Deborah F. was the first one to hear it, and since she was crazy we ignored her. The previous week she had accused us of stealing from her dog.
"Machine?" we said, looking at each other sidelong. "We didn't hear anything."
Then it woke Terry up in the middle of the night.
"Like a bear eating aluminum foil," he told us. "Or like a snake."
"What kind of snake?" we asked.
"I can't describe it."
Terry seemed shaken up. We let him come into our apartment for a cup of tea. Then all three of us heard it. It was coming from the basement. To Jessica it sounded like iron hands kneading bone into powder. To me it sounded like tooth grinding on tooth in a tube of steel. We all agreed it was mechanical, unalive. We stayed up all that night, and in the morning we put an "Out of Order" sign on the basement door so that no one would get hurt.
That week we kept talking about calling the landlord.
"It's his responsibility," Terry said. "It's disturbing our sleep."
"I can't get my writing done," said Deborah F. "I'm having panic attacks."
Jessica and I had both started crying for no reason.
But somehow none of us ever called. We started to look unhealthy, pale in the cheeks and dark around the eyes. We moved like squirrels, twitching and starting, crossing rooms at a dead run. We hunched close to our plates at dinnertime, guarding our food. And yet we kept running into one another at the bottom of the stairs, gazing at the "Out of Order"sign.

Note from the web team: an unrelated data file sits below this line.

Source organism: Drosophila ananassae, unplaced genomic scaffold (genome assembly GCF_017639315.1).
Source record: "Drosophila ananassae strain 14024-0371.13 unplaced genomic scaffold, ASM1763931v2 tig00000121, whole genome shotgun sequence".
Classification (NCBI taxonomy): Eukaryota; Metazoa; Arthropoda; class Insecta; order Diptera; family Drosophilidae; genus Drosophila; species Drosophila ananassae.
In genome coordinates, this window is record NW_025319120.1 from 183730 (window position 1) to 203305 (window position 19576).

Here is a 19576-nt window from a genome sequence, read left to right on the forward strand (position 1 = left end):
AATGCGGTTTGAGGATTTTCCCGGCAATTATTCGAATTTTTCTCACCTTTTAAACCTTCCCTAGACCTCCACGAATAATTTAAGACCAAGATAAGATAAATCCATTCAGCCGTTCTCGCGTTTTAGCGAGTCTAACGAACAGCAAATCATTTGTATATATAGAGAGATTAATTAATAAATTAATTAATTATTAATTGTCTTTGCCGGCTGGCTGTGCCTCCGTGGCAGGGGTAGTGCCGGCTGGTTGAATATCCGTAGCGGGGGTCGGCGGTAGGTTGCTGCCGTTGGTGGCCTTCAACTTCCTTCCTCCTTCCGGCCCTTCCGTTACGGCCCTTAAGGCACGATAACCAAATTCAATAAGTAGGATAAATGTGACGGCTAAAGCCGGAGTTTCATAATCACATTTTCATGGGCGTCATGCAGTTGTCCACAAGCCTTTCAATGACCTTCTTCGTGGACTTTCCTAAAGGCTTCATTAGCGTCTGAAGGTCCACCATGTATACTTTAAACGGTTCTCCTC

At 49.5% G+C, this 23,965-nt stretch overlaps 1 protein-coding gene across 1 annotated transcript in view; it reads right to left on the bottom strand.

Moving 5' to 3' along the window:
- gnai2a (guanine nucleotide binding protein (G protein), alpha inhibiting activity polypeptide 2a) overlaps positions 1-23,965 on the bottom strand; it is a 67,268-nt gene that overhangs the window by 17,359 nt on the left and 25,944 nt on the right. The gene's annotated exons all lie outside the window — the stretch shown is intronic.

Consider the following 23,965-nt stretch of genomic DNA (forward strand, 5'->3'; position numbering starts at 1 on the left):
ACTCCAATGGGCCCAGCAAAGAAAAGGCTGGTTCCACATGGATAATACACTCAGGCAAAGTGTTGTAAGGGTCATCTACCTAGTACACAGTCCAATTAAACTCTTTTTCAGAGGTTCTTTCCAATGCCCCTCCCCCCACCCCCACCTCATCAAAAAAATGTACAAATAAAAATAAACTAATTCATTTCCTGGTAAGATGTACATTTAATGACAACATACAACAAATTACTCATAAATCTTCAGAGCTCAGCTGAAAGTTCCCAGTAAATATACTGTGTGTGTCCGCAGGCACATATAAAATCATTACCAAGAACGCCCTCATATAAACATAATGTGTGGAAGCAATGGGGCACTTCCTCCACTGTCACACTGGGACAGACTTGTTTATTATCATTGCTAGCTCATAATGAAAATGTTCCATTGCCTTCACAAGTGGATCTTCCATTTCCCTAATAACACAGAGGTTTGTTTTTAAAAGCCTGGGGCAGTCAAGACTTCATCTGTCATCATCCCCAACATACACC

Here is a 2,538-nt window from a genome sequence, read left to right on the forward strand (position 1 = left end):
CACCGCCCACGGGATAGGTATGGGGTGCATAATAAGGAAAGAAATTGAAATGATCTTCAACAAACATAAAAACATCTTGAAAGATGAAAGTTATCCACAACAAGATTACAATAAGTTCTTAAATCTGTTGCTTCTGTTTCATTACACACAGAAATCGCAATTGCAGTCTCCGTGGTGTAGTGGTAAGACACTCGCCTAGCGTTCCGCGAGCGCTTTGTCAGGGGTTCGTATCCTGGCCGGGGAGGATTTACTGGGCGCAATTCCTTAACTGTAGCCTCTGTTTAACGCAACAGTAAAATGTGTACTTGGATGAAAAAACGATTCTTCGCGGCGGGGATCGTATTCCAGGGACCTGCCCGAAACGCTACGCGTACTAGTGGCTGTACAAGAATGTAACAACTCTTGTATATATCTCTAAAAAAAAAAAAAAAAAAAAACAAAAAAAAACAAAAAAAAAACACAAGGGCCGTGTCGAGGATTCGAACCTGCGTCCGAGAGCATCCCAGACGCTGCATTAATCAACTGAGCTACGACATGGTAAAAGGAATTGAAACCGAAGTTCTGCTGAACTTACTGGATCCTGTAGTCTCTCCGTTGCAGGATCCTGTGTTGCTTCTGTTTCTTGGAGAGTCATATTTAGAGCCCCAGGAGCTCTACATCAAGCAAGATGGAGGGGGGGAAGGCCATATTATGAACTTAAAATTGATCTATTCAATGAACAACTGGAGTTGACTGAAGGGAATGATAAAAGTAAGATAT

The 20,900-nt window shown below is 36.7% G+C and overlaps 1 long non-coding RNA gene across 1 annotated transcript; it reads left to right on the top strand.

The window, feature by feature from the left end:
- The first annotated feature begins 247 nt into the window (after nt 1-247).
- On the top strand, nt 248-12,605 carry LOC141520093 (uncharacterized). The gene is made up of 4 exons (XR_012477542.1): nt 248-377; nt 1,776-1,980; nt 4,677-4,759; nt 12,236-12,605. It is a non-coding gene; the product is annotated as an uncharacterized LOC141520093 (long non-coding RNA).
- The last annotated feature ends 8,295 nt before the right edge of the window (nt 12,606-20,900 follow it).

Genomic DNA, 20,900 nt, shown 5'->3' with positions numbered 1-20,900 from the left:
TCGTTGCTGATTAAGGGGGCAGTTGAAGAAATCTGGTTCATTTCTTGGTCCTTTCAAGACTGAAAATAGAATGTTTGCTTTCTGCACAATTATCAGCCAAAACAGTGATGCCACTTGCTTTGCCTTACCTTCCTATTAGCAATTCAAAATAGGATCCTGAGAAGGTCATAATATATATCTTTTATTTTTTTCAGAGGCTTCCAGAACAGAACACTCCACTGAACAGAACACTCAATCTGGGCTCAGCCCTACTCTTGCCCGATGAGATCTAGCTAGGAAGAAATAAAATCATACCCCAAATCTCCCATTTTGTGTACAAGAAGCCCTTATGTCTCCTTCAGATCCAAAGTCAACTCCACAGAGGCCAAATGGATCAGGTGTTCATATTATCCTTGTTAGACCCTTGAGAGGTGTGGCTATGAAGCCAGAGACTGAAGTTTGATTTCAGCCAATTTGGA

Sunday night I woke at 3 a.m. The sound was like biting and chomping, and it was like a call. I was careful not to wake up Jessica. I crept downstairs. Terry and Deborah F. already there. Deborah was chewing the sleeve of her nightgown. Terry was peeling off bits of the "Out of Order" sign and pulverizing them in his hands.
"What are you doing here?" I asked them.
They turned their hooded eyes on me and I saw it was a stupid question. I heard Jessica coming down the stairs.
When we all four stood together, our nervous bodies went quiet. Deborah let the nightgown drop from her mouth. Terry scattered his wisps of paper on the floor. Jessica looked at me as she had on our wedding night, expectant and resigned. I opened the basement door.
The sound filled the room like blood fills a vein. It crashed inside our heads. I was aware of an orange light, the glint of polished steel, but my eyes no longer cared what they saw. We all knew what we had to do. We each stepped forward, one by one, and crawled into the mouth of the machine.